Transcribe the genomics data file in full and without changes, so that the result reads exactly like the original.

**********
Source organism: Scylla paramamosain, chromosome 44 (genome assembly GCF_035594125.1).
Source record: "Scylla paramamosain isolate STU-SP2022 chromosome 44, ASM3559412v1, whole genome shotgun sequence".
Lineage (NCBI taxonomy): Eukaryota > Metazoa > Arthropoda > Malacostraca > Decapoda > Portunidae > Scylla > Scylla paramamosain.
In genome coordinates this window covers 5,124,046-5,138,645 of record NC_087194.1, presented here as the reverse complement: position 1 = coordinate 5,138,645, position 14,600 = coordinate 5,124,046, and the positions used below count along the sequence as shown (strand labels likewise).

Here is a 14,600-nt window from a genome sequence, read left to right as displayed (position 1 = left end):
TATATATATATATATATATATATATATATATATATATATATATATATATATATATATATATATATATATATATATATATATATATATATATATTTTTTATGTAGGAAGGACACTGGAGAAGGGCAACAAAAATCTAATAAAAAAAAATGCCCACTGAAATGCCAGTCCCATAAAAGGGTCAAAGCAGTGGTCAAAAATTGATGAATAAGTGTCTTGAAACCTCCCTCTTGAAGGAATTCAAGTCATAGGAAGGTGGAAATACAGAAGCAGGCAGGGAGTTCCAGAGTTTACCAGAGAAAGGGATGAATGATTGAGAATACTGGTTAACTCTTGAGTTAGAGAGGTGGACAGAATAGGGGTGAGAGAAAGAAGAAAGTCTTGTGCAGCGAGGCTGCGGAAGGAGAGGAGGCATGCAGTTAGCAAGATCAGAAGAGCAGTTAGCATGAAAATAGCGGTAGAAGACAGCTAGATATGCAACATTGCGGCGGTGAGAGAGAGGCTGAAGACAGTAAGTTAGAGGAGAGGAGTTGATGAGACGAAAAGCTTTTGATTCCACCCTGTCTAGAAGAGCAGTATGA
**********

Source organism: Scylla paramamosain, chromosome 44 (genome assembly GCF_035594125.1).
Source record: "Scylla paramamosain isolate STU-SP2022 chromosome 44, ASM3559412v1, whole genome shotgun sequence".
Lineage (NCBI taxonomy): Eukaryota > Metazoa > Arthropoda > Malacostraca > Decapoda > Portunidae > Scylla > Scylla paramamosain.
In genome coordinates this window covers 5,124,046-5,138,645 of record NC_087194.1, presented here as the reverse complement: position 1 = coordinate 5,138,645, position 14,600 = coordinate 5,124,046, and the positions used below count along the sequence as shown (strand labels likewise).

Here is a 14,600-nt window from a genome sequence, read left to right as displayed (position 1 = left end):
TATATATATATATATATATATATATATATATATATATATATATATATATATATATATATATATATATATATATATATATATATATATATATATTTTTTATGTAGGAAGGACACTGGAGAAGGGCAACAAAAATCTAATAAAAAAAAATGCCCACTGAAATGCCAGTCCCATAAAAGGGTCAAAGCAGTGGTCAAAAATTGATGAATAAGTGTCTTGAAACCTCCCTCTTGAAGGAATTCAAGTCATAGGAAGGTGGAAATACAGAAGCAGGCAGGGAGTTCCAGAGTTTACCAGAGAAAGGGATGAATGATTGAGAATACTGGTTAACTCTTGAGTTAGAGAGGTGGACAGAATAGGGGTGAGAGAAAGAAGAAAGTCTTGTGCAGCGAGGCTGCGGAAGGAGAGGAGGCATGCAGTTAGCAAGATCAGAAGAGCAGTTAGCATGAAAATAGCGGTAGAAGACAGCTAGATATGCAACATTGCGGCGGTGAGAGAGAGGCTGAAGACAGTAAGTTAGAGGAGAGGAGTTGATGAGACGAAAAGCTTTTGATTCCACCCTGTCTAGAAGAGCAGTATGA